California Short Sales, Foreclosures, REOs Los Angeles, San Diego, Riverside & Orange County Short-Sales Listings

13 Apr 09 Are Short Sales Helping Homeowners

Lenders agree to let owners who can’t make payments sell their house for less than they owe.

Falling home prices are giving rise to a foreclosure alternative that can help people get out of homes they can’t afford.

When home prices were rising, people who lost a job or otherwise couldn’t pay their mortgage, could have sold and moved on. Declining home values mean some can’t sell for enough to pay off the loan. In those cases, short sales are an option.

In a short sale, the lender agrees to accept less than the mortgage balance as payment in full because it’s a less costly route than foreclosure. Both processes result in losses for lenders, but with foreclosures, they have the added costs of maintaining and selling properties. Short sales also spare homeowners the embarrassment of foreclosure and eviction.

A short sale will damage a person’s credit score, but Fair Issacs, keepers of the widely used FICO credit score, says the impact depends in part “on the composition of the individual’s credit profile.”

“We really think it is a much better experience for everyone concerned,” said David Knight, who handles short sales nationwide as a vice president with Wells Fargo & Co.’s mortgage servicing unit in Fort Mill.

The San Francisco bank, which recently bought Charlotte’s Wachovia, is one of the nation’s largest mortgage lenders and servicers. Knight declined to provide specific figures but said Wells’ short sales have “probably tripled” in the past 18 months as unemployment has risen and home prices fallen. They’re more common in former bubble markets, where prices shot up and fell harder than in areas such as Charlotte.

Short sales aren’t always advertised as such, so there’s no way to get a complete count. Unlike foreclosures, there also are no consistent indicators of short sales in public records. But local Realtors say they’ve seen an increase. Job loss, unexpected bills and job transfers, coupled with lower home prices, are all factors driving the use of short sales.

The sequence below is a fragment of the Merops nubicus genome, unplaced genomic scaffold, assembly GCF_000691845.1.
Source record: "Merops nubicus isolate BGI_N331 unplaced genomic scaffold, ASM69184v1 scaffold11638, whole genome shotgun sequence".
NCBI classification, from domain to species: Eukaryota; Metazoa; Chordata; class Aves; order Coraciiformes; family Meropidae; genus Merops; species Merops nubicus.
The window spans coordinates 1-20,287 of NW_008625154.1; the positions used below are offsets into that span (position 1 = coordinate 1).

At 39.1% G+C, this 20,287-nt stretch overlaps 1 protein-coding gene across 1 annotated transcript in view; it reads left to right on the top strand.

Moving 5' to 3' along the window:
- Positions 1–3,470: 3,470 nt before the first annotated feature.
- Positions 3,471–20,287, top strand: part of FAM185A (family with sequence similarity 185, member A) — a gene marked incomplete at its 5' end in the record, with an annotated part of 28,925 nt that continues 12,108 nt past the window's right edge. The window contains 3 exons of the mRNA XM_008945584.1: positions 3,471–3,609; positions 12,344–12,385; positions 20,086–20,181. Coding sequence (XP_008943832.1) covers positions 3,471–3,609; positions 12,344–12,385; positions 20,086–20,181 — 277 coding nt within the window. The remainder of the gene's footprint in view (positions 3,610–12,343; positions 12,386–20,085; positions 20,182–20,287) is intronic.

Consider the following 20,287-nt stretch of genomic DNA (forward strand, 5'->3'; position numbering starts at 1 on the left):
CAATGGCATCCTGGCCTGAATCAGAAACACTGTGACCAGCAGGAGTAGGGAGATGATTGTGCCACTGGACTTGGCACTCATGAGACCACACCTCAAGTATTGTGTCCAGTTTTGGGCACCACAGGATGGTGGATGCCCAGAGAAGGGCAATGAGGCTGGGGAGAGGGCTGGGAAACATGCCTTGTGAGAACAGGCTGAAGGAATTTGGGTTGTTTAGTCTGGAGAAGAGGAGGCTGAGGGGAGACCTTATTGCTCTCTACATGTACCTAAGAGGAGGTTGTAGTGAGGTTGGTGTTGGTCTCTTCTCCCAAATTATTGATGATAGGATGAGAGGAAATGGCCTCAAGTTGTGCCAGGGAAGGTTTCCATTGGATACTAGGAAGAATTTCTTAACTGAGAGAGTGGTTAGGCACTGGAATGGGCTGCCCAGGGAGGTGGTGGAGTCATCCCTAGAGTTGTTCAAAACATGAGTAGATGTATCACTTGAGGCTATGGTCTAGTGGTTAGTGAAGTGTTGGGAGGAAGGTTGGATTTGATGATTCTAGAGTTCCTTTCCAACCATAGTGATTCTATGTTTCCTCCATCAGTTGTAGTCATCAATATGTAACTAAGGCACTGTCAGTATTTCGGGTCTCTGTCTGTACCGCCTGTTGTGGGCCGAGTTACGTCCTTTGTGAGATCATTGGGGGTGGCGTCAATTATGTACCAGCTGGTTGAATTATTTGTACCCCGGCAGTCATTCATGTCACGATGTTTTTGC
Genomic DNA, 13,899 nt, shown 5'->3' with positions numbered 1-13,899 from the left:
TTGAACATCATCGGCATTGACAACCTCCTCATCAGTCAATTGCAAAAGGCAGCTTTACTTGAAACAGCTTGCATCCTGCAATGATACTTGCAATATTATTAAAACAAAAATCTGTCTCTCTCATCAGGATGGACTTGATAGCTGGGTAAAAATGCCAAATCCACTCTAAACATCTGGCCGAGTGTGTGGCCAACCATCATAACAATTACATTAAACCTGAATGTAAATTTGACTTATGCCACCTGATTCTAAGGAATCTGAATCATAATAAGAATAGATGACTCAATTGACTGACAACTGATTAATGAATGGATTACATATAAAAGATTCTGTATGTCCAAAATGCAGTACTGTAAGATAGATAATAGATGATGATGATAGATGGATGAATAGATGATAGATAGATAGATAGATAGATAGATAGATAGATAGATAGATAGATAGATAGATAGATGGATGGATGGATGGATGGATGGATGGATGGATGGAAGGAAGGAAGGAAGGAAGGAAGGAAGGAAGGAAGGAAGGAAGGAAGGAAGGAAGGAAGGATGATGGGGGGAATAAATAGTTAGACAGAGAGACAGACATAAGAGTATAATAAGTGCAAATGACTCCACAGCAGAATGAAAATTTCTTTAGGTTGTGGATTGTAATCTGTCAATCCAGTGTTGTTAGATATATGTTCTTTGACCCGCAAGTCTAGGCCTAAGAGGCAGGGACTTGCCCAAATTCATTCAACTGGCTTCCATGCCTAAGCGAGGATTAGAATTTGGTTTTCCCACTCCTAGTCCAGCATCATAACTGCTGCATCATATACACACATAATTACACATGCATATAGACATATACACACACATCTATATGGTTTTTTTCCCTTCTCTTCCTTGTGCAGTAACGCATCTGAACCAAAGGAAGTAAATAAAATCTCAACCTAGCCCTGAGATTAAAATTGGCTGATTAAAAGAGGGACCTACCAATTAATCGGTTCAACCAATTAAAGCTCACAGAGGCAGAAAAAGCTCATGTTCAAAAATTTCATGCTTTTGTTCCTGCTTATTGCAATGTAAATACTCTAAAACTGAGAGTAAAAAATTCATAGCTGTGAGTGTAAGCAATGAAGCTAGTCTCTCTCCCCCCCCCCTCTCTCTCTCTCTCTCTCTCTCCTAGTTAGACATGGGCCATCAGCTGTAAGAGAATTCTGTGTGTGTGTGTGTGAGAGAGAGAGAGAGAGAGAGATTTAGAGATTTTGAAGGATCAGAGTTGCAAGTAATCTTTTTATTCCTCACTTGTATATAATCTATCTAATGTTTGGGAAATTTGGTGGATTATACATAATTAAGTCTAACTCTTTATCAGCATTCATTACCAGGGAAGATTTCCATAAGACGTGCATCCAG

“They’re really coming on in this last year,” said Joe Clorite, a Realtor for 20 years, who is with Keller Williams Realty’s University office. “People are in over their heads.”

Nationwide, short sales are up about 20 percent in the past six months, said Mark Pearce, N.C. deputy commissioner of banks. That’s based on figures collected from mortgage servicers by a multistate foreclosure prevention group Pearce is part of. The group has not yet publicly released the data.

“Short sales are going up fairly significantly,” Pearce said. “They’re better than foreclosures.”

Homes losing value

Struggling to make their monthly mortgage payment, Meleta and Gerald Wideman called their lender for help.

“Once we got behind, they said we could do a short sale to get out of the loan,” she said.

The couple, with two children, moved to Charlotte in 2006 from Chicago after visiting family and deciding they liked the area. They bought a new house in Oakbrooke, a subdivision north of uptown. They paid about $140,000.

Their troubles began the first year. They were school bus drivers and couldn’t find summer work. She found a year-round job working with blood donors, but her overtime has been cut. They are Seventh Day Adventists, and say their faith prohibits work on Saturday. All the year-round jobs he’s been able to find require Saturday work.

Seeing no way around it, they listed the house for sale. The asking price, $99,900, is well less than what’s owed. Nearby homes have shed value, too. A foreclosed home across the street sold two years ago for $143,000. On Friday, its listing price was $92,700. Another foreclosure is listed for $117,900, down from the $140,000 paid less than two years ago.

Meleta Wideman says they’re looking for a place to rent in the Charlotte area.

“I’m scared to leave because the economy is so bad,” she said. “I’m working full time. We know we can eat.”

Closing can take longer

A big drawback of short sales is added red tape that means closing a deal can take months, a potential turn-off for sellers, buyers and Realtors.

Clorite has had a house listed in Oakbrooke since May. He went through the months-long process of finding a buyer, getting a short sale approved. At the last minute, the buyer’s financing fell through, so the house is back on the market.

“There is more cooperation, but they are still far behind,” Clorite said of lenders handling short sales.

The Oakbrooke owner he represents is a California investor who thought he got a good deal in 2006 when he paid about $155,000 for the new house.

The investor, who asked not to be named, said he has been unable to get a reliable tenant. He’s lost money, paying for extensive repairs as well as the mortgage, taxes and insurance. Now rents are going down. The house is listed for $120,000, likely to sell for less.

“It’s better to just cut the losses and dump the property,” the investor said.

Clorite believes he has another buyer, but again, he’s waiting on lender approval.

Short sales take time because everyone being short changed must approve the deals. That includes the mortgage holder, others with liens such as home equity loans and investors backing the mortgages. They may negotiate among themselves on how much of the loss each will accept.